of spices from palaces of ivory,
make you more glad than I.
The last line of my translation differs from most others. The second-to-last Hebrew word is translated by others as strings (of a lyre) and their last line reads something like “... stringed instruments make you glad.” My difficulty with this translation is that the spelling of the word is not appropriate to this meaning. So I translated it as a contraction meaning more than I.
בְּנֹות מְלָכִים בְּיִקְּרֹותֶיךָ נִצְּבָה שֵׁגַל לִימִינְךָ בְּכֶתֶם אֹופִיר׃ 45:10
Psal. 45:10 The daughters of kings are among your most prized;
the queen stands to your right in fine gold.
The “daughters of kings” may be other conquered lands or peoples. But I am puzzled as to who this queen represents. It may be that the queen is a metaphor for the richest of Israel’s allies, Tyre, which is mentioned below in v. 15.
שִׁמְעִי־בַת וּרְאִי וְהַטִּי אָזְנֵךְ וְשִׁכְחִי עַמֵּךְ וּבֵית אָבִיךְ׃ 45:11
Psal. 45:11 Listen, daughter, and consider,
and extend your ear:
Now forget your people
and the house of your fathers.
This verse is the most puzzling of all as it seems to contradict my interpretation of the psalm.. If Zion is the daughter, then why is she told to forget her people and the house of her fathers? The only reasonable answer I can suggest is that the daughter here refers to the foreigners who dwell in Israel. This possibility is supported by the next verse as well. In the predominant interpretation, she is the foreign princess who is to be married to the king, and this verse is consistent with that view.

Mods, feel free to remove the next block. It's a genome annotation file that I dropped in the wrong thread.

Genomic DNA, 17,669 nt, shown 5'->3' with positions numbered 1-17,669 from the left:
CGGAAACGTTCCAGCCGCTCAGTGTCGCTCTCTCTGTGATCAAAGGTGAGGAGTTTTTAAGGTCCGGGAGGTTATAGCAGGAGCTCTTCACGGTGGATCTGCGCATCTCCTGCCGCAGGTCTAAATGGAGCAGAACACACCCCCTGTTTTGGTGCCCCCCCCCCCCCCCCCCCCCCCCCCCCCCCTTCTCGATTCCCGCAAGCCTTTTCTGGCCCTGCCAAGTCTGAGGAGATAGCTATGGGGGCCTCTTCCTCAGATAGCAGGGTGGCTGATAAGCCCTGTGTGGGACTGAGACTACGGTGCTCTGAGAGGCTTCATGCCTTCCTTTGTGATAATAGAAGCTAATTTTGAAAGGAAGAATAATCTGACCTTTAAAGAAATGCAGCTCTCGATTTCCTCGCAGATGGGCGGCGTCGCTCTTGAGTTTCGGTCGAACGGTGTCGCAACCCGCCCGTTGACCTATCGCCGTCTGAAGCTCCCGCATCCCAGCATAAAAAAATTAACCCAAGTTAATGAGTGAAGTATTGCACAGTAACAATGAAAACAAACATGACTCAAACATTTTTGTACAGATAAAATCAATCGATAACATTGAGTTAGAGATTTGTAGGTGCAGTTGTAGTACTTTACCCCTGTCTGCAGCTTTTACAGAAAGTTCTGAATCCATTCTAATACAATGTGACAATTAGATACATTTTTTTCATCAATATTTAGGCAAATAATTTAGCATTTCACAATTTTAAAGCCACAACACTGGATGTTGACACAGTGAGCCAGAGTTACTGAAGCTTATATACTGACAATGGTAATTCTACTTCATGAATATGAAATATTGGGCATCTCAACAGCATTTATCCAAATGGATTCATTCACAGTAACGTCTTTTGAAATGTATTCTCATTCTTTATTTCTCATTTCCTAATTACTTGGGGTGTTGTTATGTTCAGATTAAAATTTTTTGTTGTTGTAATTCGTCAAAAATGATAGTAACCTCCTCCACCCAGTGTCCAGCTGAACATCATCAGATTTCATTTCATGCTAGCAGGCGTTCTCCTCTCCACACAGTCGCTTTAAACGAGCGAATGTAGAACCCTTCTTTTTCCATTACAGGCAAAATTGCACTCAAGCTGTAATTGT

וְיִתְאָו הַמֶּלֶךְ יָפְיֵךְ כִּי־הוּא אֲדֹנַיִךְ וְהִשְׁתַּחֲוִי־לֹו׃ 45:12
Psal. 45:12 Then the King desires your beauty,
that He is your Lord;
so bow down to Him. [Return to 1Chr. 11:17]
וּבַת־צֹר בְּמִנְחָה פָּנַיִךְ יְחַלּוּ עֲשִׁירֵי עָם׃ 45:13
Psal. 45:13 Then the daughter of Tyre,
the richest of the people,
would entreat your presence with gift.
In this verse attention reverts to Zion, as the antecedent for the pronoun your in the last line of this translation.
כָּל־כְּבוּדָּה בַת־מֶלֶךְ פְּנִימָה מִמִּשְׁבְּצֹות זָהָב לְבוּשָׁהּ׃ 45:14
Psal. 45:14 The daughter of the King is all glorious within;
her garment is out of chequered works of gold.
לִרְקָמֹות תּוּבַל לַמֶּלֶךְ בְּתוּלֹות אַחֲרֶיהָ רֵעֹותֶיהָ מוּבָאֹות לָךְ׃ 45:15
Psal. 45:15 She shall be brought to the King in richly woven things,
virgins following her attendants, being brought in to you.
תּוּבַלְנָה בִּשְׂמָחֹת וָגִיל תְּבֹאֶינָה בְּהֵיכַל מֶלֶךְ׃ 45:16
Psal. 45:16 They shall be brought in with gladness and rejoicing,
they shall come into the palace of the King.
תַּחַת אֲבֹתֶיךָ יִהְיוּ בָנֶיךָ תְּשִׁיתֵמֹו לְשָׂרִים בְּכָל־הָאָרֶץ׃ 45:17
Psal. 45:17 Your sons shall be in the place of your fathers;
you shall set them as princes throughout the entire land.
אַזְכִּירָה שִׁמְךָ בְּכָל־דֹּר וָדֹר עַל־כֵּן עַמִּים יְהֹודֻךָ לְעֹלָם וָעֶד׃ 45:18
Psal. 45:18 “I shall make your name remembered throughout every generation;
therefore peoples shall praise you forever and ever.”
The psalmist appears to quote the words of the Lord in this last verse.